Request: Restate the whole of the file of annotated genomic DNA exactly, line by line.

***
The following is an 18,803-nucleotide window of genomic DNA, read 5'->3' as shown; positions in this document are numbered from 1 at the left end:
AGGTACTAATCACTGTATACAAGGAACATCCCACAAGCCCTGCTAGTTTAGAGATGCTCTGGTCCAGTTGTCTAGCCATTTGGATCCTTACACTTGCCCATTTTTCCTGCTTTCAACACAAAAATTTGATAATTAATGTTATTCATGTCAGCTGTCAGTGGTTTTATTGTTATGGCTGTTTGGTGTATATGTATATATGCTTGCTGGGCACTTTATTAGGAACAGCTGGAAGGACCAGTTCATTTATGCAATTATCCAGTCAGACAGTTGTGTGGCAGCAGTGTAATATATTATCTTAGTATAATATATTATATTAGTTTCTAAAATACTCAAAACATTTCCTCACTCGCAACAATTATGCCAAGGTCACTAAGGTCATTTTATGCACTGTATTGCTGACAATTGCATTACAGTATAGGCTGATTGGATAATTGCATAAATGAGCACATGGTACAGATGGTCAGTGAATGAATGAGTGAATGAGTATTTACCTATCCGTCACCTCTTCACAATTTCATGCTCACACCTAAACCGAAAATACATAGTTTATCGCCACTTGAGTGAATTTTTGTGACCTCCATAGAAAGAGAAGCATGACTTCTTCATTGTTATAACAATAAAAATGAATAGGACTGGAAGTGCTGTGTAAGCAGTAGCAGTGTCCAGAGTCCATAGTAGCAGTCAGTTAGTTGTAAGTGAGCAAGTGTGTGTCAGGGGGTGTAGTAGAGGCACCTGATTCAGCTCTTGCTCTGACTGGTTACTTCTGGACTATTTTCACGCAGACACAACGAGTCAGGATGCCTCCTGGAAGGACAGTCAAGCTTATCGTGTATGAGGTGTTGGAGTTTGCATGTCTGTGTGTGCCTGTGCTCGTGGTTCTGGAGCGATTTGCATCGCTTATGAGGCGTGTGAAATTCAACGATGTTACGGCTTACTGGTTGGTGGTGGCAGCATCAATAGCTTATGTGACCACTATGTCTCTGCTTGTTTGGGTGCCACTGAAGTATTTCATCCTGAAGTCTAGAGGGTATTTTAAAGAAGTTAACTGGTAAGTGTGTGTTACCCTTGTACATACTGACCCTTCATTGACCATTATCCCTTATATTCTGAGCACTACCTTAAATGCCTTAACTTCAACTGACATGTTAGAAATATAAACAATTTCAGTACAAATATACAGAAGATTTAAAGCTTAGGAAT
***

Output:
The following is an 18,803-nucleotide window of genomic DNA, read 5'->3' as shown; positions in this document are numbered from 1 at the left end:
AGGTACTAATCACTGTATACAAGGAACATCCCACAAGCCCTGCTAGTTTAGAGATGCTCTGGTCCAGTTGTCTAGCCATTTGGATCCTTACACTTGCCCATTTTTCCTGCTTTCAACACAAAAATTTGATAATTAATGTTATTCATGTCAGCTGTCAGTGGTTTTATTGTTATGGCTGTTTGGTGTATATGTATATATGCTTGCTGGGCACTTTATTAGGAACAGCTGGAAGGACCAGTTCATTTATGCAATTATCCAGTCAGACAGTTGTGTGGCAGCAGTGTAATATATTATCTTAGTATAATATATTATATTAGTTTCTAAAATACTCAAAACATTTCCTCACTCGCAACAATTATGCCAAGGTCACTAAGGTCATTTTATGCACTGTATTGCTGACAATTGCATTACAGTATAGGCTGATTGGATAATTGCATAAATGAGCACATGGTACAGATGGTCAGTGAATGAATGAGTGAATGAGTATTTACCTATCCGTCACCTCTTCACAATTTCATGCTCACACCTAAACCGAAAATACATAGTTTATCGCCACTTGAGTGAATTTTTGTGACCTCCATAGAAAGAGAAGCATGACTTCTTCATTGTTATAACAATAAAAATGAATAGGACTGGAAGTGCTGTGTAAGCAGTAGCAGTGTCCAGAGTCCATAGTAGCAGTCAGTTAGTTGTAAGTGAGCAAGTGTGTGTCAGGGGGTGTAGTAGAGGCACCTGATTCAGCTCTTGCTCTGACTGGTTACTTCTGGACTATTTTCACGCAGACACAACGAGTCAGGATGCCTCCTGGAAGGACAGTCAAGCTTATCGTGTATGAGGTGTTGGAGTTTGCATGTCTGTGTGTGCCTGTGCTCGTGGTTCTGGAGCGATTTGCATCGCTTATGAGGCGTGTGAAATTCAACGATGTTACGGCTTACTGGTTGGTGGTGGCAGCATCAATAGCTTATGTGACCACTATGTCTCTGCTTGTTTGGGTGCCACTGAAGTATTTCATCCTGAAGTCTAGAGGGTATTTTAAAGAAGTTAACTGGTAAGTGTGTGTTACCCTTGTACATACTGACCCTTCATTGACCATTATCCCTTATATTCTGAGCACTACCTTAAATGCCTTAACTTCAACTGACATGTTAGAAATATAAACAATTTCAGTACAAATATACAGAAGATTTAAAGCTTAGGAAT